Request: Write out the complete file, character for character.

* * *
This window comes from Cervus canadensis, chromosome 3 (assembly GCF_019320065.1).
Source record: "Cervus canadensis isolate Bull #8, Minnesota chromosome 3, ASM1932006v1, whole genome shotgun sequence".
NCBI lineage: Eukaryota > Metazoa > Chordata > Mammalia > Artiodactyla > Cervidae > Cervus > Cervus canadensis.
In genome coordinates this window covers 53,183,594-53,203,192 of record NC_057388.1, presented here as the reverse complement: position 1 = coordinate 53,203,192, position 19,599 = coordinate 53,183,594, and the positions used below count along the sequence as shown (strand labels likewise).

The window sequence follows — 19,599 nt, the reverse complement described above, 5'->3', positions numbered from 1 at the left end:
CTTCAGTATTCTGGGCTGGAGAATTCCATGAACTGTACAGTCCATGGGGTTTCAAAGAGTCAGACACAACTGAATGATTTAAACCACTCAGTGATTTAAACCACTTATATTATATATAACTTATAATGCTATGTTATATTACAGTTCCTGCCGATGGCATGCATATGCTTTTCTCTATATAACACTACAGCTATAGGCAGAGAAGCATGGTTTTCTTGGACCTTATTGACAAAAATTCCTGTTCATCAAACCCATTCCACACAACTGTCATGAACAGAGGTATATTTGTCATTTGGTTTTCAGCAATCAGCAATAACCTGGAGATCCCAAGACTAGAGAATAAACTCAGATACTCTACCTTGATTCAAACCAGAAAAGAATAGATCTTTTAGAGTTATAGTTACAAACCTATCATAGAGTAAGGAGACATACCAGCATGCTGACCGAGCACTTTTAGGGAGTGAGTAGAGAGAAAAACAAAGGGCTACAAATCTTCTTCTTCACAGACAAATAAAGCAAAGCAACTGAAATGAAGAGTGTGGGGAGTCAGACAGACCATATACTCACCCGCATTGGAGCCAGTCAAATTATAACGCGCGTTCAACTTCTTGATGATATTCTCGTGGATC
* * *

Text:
This window comes from Cervus canadensis, chromosome 3 (assembly GCF_019320065.1).
Source record: "Cervus canadensis isolate Bull #8, Minnesota chromosome 3, ASM1932006v1, whole genome shotgun sequence".
NCBI lineage: Eukaryota > Metazoa > Chordata > Mammalia > Artiodactyla > Cervidae > Cervus > Cervus canadensis.
In genome coordinates this window covers 53,183,594-53,203,192 of record NC_057388.1, presented here as the reverse complement: position 1 = coordinate 53,203,192, position 19,599 = coordinate 53,183,594, and the positions used below count along the sequence as shown (strand labels likewise).

The window sequence follows — 19,599 nt, the reverse complement described above, 5'->3', positions numbered from 1 at the left end:
CTTCAGTATTCTGGGCTGGAGAATTCCATGAACTGTACAGTCCATGGGGTTTCAAAGAGTCAGACACAACTGAATGATTTAAACCACTCAGTGATTTAAACCACTTATATTATATATAACTTATAATGCTATGTTATATTACAGTTCCTGCCGATGGCATGCATATGCTTTTCTCTATATAACACTACAGCTATAGGCAGAGAAGCATGGTTTTCTTGGACCTTATTGACAAAAATTCCTGTTCATCAAACCCATTCCACACAACTGTCATGAACAGAGGTATATTTGTCATTTGGTTTTCAGCAATCAGCAATAACCTGGAGATCCCAAGACTAGAGAATAAACTCAGATACTCTACCTTGATTCAAACCAGAAAAGAATAGATCTTTTAGAGTTATAGTTACAAACCTATCATAGAGTAAGGAGACATACCAGCATGCTGACCGAGCACTTTTAGGGAGTGAGTAGAGAGAAAAACAAAGGGCTACAAATCTTCTTCTTCACAGACAAATAAAGCAAAGCAACTGAAATGAAGAGTGTGGGGAGTCAGACAGACCATATACTCACCCGCATTGGAGCCAGTCAAATTATAACGCGCGTTCAACTTCTTGATGATATTCTCGTGGATC